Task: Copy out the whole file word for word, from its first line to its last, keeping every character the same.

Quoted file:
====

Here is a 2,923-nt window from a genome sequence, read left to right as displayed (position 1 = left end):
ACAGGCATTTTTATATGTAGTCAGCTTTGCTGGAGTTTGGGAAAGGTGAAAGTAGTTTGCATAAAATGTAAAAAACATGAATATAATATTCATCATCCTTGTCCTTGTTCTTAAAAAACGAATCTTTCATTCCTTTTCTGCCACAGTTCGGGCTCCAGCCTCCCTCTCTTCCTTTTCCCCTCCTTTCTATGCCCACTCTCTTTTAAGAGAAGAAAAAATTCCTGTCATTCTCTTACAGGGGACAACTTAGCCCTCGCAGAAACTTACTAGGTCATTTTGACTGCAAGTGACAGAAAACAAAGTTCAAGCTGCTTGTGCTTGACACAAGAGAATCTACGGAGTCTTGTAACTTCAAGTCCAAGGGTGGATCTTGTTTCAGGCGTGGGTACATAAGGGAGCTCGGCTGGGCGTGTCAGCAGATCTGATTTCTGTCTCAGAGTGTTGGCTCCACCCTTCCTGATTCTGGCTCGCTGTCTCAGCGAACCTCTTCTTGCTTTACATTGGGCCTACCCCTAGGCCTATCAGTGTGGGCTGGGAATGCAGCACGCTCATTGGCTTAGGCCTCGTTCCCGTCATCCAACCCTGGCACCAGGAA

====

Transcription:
Here is a 2,923-nt window from a genome sequence, read left to right as displayed (position 1 = left end):
ACAGGCATTTTTATATGTAGTCAGCTTTGCTGGAGTTTGGGAAAGGTGAAAGTAGTTTGCATAAAATGTAAAAAACATGAATATAATATTCATCATCCTTGTCCTTGTTCTTAAAAAACGAATCTTTCATTCCTTTTCTGCCACAGTTCGGGCTCCAGCCTCCCTCTCTTCCTTTTCCCCTCCTTTCTATGCCCACTCTCTTTTAAGAGAAGAAAAAATTCCTGTCATTCTCTTACAGGGGACAACTTAGCCCTCGCAGAAACTTACTAGGTCATTTTGACTGCAAGTGACAGAAAACAAAGTTCAAGCTGCTTGTGCTTGACACAAGAGAATCTACGGAGTCTTGTAACTTCAAGTCCAAGGGTGGATCTTGTTTCAGGCGTGGGTACATAAGGGAGCTCGGCTGGGCGTGTCAGCAGATCTGATTTCTGTCTCAGAGTGTTGGCTCCACCCTTCCTGATTCTGGCTCGCTGTCTCAGCGAACCTCTTCTTGCTTTACATTGGGCCTACCCCTAGGCCTATCAGTGTGGGCTGGGAATGCAGCACGCTCATTGGCTTAGGCCTCGTTCCCGTCATCCAACCCTGGCACCAGGAA